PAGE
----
Monday, April 18, 2011

Dorm Wars Update

Butterworth residents have taken a commanding lead over Bragdon, Forest, and Woodland in the dorm electricity reduction contest. Early in the contest, Butterworth residents have reduced their electricity usage by over 10%. There is plenty of time for residents in the other dorms to kill some watts.

Friday, April 15, 2011

Dorm Worms 2011

Today starts the Dorm War contest between our four dorms with smart meters. Bragdon, Butterworth, Forest, and Woodland will be competing to reduce their electricity usage. The contest starts today and will end next Thursday (April 21st) at midnight. The winner of the contest will be the dorm that reduces electricity usage by the greatest percentage over the course of the contest week. Prizes will be awarded to the winning dorm on Earth Day.

Forest, the energy hogs on campus, have a lot to prove. Enthusiasm in "the Wood" is high and students are ready to defeat their upper classmates. Bragdon residents are looking to trim their usage below their sister dorm Butterworth. Good luck shedding your watts!

Tuesday, February 8, 2011

Water Flows Downhill

It is a sloppy day on campus today. The rain and melting snow have created large puddles everywhere. As I was walking back to my office I observed two students approaching one of these puddles. The puddle was muddy and the sidewalk wasn't visible for any of the width. The students stopped and studied the puddle. Where do we step? I watched with interest as they made their decision. Perhaps they caught a glimpse of sidewalk that influenced their decision but they stepped into the down slope side and immediately yelled as four inches of water filled their shoes. I laughed and then passed on the uphill side which was centimeters deep.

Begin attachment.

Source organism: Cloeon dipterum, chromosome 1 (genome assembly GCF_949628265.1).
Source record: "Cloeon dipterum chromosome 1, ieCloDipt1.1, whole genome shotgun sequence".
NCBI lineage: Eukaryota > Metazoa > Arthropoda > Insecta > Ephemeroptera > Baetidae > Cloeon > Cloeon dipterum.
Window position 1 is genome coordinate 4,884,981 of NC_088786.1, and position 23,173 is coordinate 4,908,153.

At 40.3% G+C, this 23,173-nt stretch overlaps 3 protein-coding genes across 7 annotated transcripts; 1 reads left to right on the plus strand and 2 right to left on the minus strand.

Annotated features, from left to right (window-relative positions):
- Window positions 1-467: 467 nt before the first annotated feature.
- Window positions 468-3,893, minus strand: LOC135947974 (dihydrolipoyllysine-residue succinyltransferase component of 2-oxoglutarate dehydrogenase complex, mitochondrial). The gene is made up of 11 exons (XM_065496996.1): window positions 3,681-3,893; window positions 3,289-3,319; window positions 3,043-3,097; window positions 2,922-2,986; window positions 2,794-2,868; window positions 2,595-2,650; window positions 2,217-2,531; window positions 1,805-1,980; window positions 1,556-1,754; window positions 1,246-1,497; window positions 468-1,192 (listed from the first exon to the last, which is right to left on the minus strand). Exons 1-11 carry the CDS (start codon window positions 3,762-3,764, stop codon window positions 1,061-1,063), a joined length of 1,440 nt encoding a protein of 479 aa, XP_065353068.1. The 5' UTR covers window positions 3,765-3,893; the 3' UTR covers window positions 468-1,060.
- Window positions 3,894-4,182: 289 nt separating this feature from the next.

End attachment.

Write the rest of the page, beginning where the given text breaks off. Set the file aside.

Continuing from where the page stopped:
I began to wonder if they had taken more science classes at Lasell would they would have chosen the uphill side of the puddle? We don't directly teach how to negotiate puddles in our science courses but we do try and teach students how to think scientifically. I'm not talking about applying the scientific method to study the puddle but rather applying a law of nature to their situation. Instead of science courses, maybe more philosophy courses would have helped these students. Something like, "If water flows downhill, then the puddle will be deeper on the down slope side."

The general education curriculum is up for review at Lasell. I have been thinking about what this means for our students. Students are not going to become scientists or philosophers by taking a few general education courses. But I still think there is great value in requiring students to engage in different ways of thinking. Challenging students to think in new ways just might be the tool needed to improve their decision making so, when they encounter that puddle, they can keep their feet dry.